The earliest memories of church I have are going into a large beautiful building.
I remember the stained-glass windows, the flickering light of candles and the smell of incense.
I would look over the statues of Christ on the cross, or at the statue of Mary; standing tall above her army of votive candles, each one flickering with an unspoken prayer.
I remember my Mother telling me I was “Catholic” – at that age, I thought the words “Catholic” and “Christian” were interchangeable. If you were a Christian, then you must also be a Catholic.
I went to a Catholic school, went to chapel with my classmates. Had my first confession, and I remember my confirmation. My aunt, also my god mother, did my hair and I wore my best dress, and stood with all the other young boys and girls, to receive the blessing from the Father. I remember expecting that my confirmation was a big deal, that it made me more grown up and would change how I lived my life.
But it didn’t.
The school, sunday school and parents taught me the basics of Christ as I grew up.
Yes, I knew about the nativity story, and the easter story – and while I never doubted that Christ was God’s Son, or that the Bible was 100% true; it never changed anything in my life.
We went to church only occasionally, mostly on the holidays when it was most expected of us; then we’d go home and everything would still be the same.
Is it any surprise that, that is all I though Catholicism was? Mass on Sundays, a manger at Christmas and Easter eggs on Easter?
When I was 13, it all changed. My parents took us to a Christian camp in the States for a week.
There I learned that Christians had different denominations, there were Christian books, and even music that sounded like the music I listened to on the radio!
Being a Christian actually meant you lived differently from everyone else – it had it’s own entire culture that I was completely unaware of!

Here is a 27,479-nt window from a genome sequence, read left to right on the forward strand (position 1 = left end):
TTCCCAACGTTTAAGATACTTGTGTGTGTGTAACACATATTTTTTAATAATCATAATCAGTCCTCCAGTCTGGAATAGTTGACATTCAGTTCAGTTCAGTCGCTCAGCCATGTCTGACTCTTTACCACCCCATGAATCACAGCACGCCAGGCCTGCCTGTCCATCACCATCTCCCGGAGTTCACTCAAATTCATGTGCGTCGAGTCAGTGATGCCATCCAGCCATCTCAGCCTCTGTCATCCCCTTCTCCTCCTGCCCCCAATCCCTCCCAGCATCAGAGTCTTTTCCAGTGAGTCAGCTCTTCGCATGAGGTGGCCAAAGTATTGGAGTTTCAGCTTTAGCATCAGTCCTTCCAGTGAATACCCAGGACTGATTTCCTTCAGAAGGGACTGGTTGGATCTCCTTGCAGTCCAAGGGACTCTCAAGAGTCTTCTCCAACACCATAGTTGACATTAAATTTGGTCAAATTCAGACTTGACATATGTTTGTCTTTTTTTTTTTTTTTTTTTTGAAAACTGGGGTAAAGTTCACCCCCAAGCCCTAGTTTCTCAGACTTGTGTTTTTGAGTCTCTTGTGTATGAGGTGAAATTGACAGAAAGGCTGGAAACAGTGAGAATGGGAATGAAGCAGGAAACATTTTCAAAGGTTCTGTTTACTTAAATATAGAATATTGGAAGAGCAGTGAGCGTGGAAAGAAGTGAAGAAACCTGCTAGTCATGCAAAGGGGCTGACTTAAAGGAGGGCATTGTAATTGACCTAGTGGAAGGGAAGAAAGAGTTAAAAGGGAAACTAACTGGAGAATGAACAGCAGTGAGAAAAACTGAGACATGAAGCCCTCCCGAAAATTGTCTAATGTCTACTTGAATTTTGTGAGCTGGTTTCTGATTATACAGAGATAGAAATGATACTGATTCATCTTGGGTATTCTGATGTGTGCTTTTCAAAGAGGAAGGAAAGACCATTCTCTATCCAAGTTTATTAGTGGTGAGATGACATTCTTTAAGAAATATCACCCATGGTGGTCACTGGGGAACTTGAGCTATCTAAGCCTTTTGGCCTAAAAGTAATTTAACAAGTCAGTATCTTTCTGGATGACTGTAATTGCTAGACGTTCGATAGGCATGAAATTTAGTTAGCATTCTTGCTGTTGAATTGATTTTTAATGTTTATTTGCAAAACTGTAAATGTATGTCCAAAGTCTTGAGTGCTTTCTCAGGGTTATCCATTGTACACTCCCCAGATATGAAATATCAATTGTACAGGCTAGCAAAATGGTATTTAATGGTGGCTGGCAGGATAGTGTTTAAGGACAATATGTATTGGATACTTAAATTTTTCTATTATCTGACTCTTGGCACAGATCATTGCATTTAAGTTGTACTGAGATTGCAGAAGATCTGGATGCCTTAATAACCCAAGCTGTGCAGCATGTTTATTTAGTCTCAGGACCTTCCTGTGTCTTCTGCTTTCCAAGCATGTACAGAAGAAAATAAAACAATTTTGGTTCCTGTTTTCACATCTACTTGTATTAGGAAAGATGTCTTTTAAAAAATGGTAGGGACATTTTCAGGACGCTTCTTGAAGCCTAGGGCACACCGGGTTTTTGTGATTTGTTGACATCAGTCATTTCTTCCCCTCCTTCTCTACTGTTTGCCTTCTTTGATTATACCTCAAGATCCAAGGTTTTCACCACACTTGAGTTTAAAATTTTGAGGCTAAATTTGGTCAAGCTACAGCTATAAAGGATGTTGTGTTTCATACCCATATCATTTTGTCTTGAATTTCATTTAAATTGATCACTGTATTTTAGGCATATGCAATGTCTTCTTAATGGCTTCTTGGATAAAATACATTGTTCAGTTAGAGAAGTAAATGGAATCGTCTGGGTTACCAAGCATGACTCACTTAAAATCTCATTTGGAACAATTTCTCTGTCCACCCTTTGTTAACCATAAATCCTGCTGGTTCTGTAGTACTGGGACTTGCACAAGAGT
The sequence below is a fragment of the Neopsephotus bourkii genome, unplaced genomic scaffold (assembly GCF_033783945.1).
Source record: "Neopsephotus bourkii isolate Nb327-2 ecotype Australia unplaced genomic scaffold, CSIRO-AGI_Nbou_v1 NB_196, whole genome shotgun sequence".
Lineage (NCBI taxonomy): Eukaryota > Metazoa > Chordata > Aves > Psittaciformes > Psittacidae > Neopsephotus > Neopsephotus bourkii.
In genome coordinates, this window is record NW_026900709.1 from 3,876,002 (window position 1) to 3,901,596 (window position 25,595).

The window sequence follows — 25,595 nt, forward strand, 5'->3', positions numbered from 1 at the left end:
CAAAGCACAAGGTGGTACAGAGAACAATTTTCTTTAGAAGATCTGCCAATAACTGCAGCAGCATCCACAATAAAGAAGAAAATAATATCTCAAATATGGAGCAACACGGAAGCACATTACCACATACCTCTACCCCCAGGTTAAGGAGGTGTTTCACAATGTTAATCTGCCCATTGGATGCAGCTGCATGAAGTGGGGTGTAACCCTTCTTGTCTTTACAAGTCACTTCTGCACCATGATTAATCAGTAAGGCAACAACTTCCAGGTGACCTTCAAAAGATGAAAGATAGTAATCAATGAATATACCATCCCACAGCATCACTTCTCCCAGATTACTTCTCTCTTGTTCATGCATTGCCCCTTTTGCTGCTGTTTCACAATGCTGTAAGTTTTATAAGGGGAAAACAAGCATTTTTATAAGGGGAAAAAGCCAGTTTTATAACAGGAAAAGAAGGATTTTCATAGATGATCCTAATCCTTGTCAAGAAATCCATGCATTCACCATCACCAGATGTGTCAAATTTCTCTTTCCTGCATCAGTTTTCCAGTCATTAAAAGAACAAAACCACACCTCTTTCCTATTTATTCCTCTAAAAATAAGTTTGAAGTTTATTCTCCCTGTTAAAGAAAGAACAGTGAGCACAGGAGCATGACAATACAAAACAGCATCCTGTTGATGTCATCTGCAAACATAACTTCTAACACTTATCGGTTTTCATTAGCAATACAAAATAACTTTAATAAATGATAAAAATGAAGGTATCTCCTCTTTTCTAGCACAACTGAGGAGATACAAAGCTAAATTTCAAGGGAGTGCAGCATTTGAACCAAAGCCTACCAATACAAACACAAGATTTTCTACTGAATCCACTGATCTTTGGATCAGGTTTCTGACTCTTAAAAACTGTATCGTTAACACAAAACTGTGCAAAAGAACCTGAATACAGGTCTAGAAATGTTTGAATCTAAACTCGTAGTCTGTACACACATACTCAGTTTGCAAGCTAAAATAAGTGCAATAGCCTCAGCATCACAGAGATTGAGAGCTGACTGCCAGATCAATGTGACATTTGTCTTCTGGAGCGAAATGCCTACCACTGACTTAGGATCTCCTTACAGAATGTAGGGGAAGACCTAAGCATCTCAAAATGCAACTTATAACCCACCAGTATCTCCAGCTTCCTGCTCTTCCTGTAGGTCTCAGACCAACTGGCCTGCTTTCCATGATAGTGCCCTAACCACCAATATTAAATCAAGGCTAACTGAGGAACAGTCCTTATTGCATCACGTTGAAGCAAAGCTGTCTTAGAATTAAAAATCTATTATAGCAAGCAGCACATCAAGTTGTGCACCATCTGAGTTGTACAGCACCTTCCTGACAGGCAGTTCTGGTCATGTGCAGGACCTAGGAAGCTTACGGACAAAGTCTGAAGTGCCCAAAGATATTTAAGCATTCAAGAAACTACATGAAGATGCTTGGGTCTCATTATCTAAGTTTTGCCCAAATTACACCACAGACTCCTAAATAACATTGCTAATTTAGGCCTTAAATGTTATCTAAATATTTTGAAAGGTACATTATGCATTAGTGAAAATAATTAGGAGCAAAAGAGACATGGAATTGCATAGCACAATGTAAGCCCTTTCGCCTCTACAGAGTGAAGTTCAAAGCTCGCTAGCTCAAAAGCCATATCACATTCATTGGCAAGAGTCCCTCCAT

Even though I had grown up knowing about Christ, this was the first time I actually got to know Him.
That week forever changed my life; I gave my life to Christ and unbeknownst to me, so did my entire family.
When we came home, major changes happened. We started studying the Bible together, actually praying and listening to Christian music, and talking about God like He was in our daily lives.
At that point, my parents decided to leave the Catholic church – it was the revival, and they wanted to be a part of it!
For a few years we bounced around trying to find a home – we went everywhere from Baptist churches, to Wesleyan churches, we even tried Anglican and United.
Finally we landed in the Reform Presbyterian Church, they sung psalms and devoted lots of time to teaching and theology – we stayed there as a family for 6 years until I got married and moved out of province to be with my husband.
I was now living in a tiny little prarie town with a population of 500 people. The church choices were Old Order Mennonite or Alliance.
Thankfully there was a Christian college the next town over and the majority of the young people there went to the Alliance church – so it was there we went and met many wonderful friends.
Then the Recession hit.
My husband, a welder, found himself out of work and no one hiring, we moved to a near-by city and tried to make it work there.
We missed our friends and family desperately, and still no one was hiring.
Finally we made the call to move back to my home province, which my husband also grew up in and settle near family.
That required yet another church move and once again finding a church home.
By this point I knew I didn’t want to be in the Reformed church, my issues with it were not huge, but the fact that the nearest one was a 45 minute drive into the city really made me re-evaluate local churches.
We landed in a Vineyard church, a 15 minute walk away and with a large community of young families; we have been there now for 3 years.
I love the community and the closeness, there are many wonderful things about that church – and yet every year or so, I get this tug or pulling back to the Catholic church.
I pick up my rosary again, go to a weekday mass and pretend I’m still part of that community.
Normally the feeling fades, I ignore it or become distracted with something else.
This time however, it wasn’t a tug, it was an all out shove towards the church.
It started with Lent.
I went to my folks’ for Shrove Tuesday, ate pancakes with the family and remembered that Ash Wednesday was the next day.
That tug started pulling again.
I found out what time the service was at the Catholic church down the road and went by myself (while Hubby watched over the little one) to receive the ashes and the blessing.
Then I found Lenten devotions from the Magnificat and started doing those daily.
One thing led to another, one step has now covered miles of research, conversations, prayers and meditation.
The honest truth is that I don’t know where I’m going.
I know where I’ve been, I can see what may lie ahead, but until then I’ll just keep following my feet and see where I end up.